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Ms. Rosa’s Smile


Carlos Raphael of Louisville, Kentucky graciously granted me permission to use one of his artistic creations for the cover design of my book, The Faith Factor. Titled “Ms. Rosa in Strength,” the painting depicts the painful struggle for Black liberation in the United States of America during the Civil Rights era of the 1950s and 60s. At the center of the otherwise somber collage is the profile of a colorful and jovial Rosa Parks who is encircled by strategically placed sepia portrayals of three contemplative religious icons of the movement: Dr. Martin Luther King Jr., the Reverend Jesse Jackson, and Imam El Hajj Malik el-Shabazz (Malcolm X). The picture is bordered by a stained glass frame that serves as a subtle reminder of the crucial role the Black church played in the freedom movement. This moving painting–which is currently on display at the National Civil Rights Museum in Memphis, Tennessee–further represents the intensity of the peaceful revolution with the fire hoses that form the inner frame, the jagged canine teeth of police dogs, and oversized tear drops reflecting a fragment of a “No Coloreds Allowed” sign.

Why the Smile?

Those unfamiliar with the Civil Rights Movement may wonder why the bespectacled woman at the center of the collage smiles so confidently while surrounded by images of gloom. Her optimism seems out of place in a picture that evokes memories of assassinations, lynchings, church bombings, second-class citizenship, governmental abuse of power, and a host of other evils. If I viewed this picture without knowing about the Movement, I would want to know why this woman was smiling. But I do know about the Movement, and I also know why Mrs. Parks is smiling.

Mrs. Parks is smiling because her sitting down compelled her people to stand up. Mrs. Parks is smiling because her saying “no” encouraged her people say “yes.” Mrs. Parks is smiling because her violation of an oppressive law liberated her people from government endorsed slavery. Mrs. Rosa is smiling because her willingness to be martyred extinguished the fear of her people. Mrs. Rosa is smiling because–in the spirit of Harriet Tubman and Sojourner Truth–the gender that is often stereotyped as the “weaker vessel” had manifested itself as a tower of strength for an entire race.

The Promised Land

On October 25, 2005, this 92 year old champion for justice breathed her last. In God’s peculiar providence she was spared the fate that snatched the youthful spirits of Dr. Martin Luther King, Jr. and Imam Malik el-Shabbaz, and was granted the years to taste some of the fruit of her labor. She lived to see a people who were once confined to the outhouse elevated to prominent places in the White House. She lived to see a people who were once relegated to menial occupations promoted to chief positions of Fortune 500 companies. She lived to see a people who were dismissed as intellectually inferior advanced to the head of research departments at major universities. Unlike Imam el-Shabbaz and Dr. King, Mrs. Parks had been granted the opportunity to experience life in the “Promised Land”–she had a reason to smile. Please don’t misunderstand me, I am not suggesting that issues of racial disparity have been resolved in the United States of America. Evil racism remains a destructive force in the nation. However, I am sure that Mrs. Parks went to sleep that Tuesday knowing that things are not what they ought to be, but feeling thankful that “things ain’t what they used to be.”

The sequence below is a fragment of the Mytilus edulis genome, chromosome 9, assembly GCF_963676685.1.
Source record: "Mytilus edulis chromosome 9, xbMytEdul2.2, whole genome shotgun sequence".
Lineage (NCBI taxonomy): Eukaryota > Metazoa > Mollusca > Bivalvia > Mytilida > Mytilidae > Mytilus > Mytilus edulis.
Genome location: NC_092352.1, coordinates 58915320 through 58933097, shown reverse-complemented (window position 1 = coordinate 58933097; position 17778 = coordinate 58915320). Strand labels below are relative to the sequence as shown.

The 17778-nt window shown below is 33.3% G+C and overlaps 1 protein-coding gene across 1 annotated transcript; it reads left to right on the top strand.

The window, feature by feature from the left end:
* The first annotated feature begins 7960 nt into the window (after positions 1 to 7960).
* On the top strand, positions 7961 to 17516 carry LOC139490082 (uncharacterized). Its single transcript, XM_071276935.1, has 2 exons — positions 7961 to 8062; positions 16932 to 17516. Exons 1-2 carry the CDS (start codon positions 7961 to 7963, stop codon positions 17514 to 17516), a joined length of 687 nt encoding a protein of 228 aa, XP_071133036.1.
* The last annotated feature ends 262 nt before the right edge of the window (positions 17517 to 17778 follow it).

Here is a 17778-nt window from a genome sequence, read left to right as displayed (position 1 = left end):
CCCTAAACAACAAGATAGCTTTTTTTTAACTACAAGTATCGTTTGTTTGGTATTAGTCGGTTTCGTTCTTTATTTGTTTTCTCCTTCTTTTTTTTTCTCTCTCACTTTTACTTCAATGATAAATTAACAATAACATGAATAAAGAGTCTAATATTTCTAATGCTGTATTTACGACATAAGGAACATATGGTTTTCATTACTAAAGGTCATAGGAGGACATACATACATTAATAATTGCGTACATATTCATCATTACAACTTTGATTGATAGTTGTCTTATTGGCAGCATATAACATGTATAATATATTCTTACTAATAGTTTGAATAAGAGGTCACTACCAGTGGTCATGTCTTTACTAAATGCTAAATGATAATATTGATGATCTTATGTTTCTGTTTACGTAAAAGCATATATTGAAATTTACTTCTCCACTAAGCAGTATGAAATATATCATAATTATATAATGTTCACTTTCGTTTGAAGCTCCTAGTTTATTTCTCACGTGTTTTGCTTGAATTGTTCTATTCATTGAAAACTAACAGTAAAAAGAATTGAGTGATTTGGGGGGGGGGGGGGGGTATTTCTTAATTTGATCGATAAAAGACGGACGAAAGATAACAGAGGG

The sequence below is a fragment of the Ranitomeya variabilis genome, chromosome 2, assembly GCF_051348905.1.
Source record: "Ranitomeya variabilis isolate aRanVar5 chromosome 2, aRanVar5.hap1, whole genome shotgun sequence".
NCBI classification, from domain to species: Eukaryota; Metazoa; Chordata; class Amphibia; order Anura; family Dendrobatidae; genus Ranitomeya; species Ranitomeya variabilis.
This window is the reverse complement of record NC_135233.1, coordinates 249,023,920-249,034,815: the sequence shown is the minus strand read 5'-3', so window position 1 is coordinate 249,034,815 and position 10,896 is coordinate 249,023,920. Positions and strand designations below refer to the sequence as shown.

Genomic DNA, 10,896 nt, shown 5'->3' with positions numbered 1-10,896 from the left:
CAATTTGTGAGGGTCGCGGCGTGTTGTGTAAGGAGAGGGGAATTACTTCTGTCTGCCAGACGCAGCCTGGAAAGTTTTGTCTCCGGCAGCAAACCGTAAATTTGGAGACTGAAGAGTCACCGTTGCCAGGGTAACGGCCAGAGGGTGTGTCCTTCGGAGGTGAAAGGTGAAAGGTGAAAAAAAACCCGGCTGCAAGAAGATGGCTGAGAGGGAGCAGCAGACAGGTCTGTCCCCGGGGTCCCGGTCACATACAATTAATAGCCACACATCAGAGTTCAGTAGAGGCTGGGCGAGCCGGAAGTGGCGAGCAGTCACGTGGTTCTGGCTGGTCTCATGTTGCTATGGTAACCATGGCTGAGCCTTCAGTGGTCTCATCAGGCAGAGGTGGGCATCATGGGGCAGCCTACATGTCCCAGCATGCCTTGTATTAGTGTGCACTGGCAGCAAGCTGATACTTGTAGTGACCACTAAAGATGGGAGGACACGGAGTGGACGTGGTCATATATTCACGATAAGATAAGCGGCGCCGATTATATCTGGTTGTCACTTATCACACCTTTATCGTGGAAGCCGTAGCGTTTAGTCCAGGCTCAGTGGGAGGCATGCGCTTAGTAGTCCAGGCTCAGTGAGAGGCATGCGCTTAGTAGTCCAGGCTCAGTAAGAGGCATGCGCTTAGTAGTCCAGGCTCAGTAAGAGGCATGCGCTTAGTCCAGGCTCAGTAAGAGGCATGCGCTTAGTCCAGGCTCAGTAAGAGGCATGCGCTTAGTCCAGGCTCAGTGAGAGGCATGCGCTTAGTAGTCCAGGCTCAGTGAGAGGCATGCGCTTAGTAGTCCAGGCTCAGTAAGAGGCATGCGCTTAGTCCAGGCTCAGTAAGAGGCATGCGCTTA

Taking a Stand

As we celebrate Black History Month, I am reminded that it is almost sixty years since that pivotal day in 1955 when Mrs. Parks refused to yield her seat to a man who had preference simply because of his ethnicity. I believe that the best way we can honor her memory is by taking a stand against the forces of evil. Taking a stand does not necessarily mean joining picket lines outside abortion clinics or organizing mass rallies to protest the slaughter of tens and thousands of innocent lives in war zones. There are other ways to make your voice heard. A person can take a stand by refusing to patronize companies that exploit workers in the two-third worlds as they boost first world profit margins. A person can take a stand by participating in the democratic process and identifying (or becoming) alternatives to political representatives who continue to fail their constituents. A person can take a stand by confronting ecclesiastical leaders who use their positions to exploit their members. A person can take a stand by not remaining silent when a fellow worker or family member has been abused by an authority figure.

When we take a stand, we will be able to smile like Ms. Rosa, not necessarily because all wrongs will be made right, but because we know that we have responded to the voice of God’s Spirit. When we take a stand, we will be able to face death with the confidence of this heroine of faith who could join the apostle Paul in testifying, “I have fought the good fight, I have finished the race, I have kept the faith” (2 Tim 4:7). Ever since I was introduced to Mrs. Parks she has been one of my mentors. I trust you too will follow her courageous example, as you make life choices with the knowledge that “a tree is known by its fruit.”


Keith Augustus Burton is the Coordinator for Adventist-Muslim Relations at Oakwood University. He is the author of The Faith Factor: The Key to Black Empowerment.

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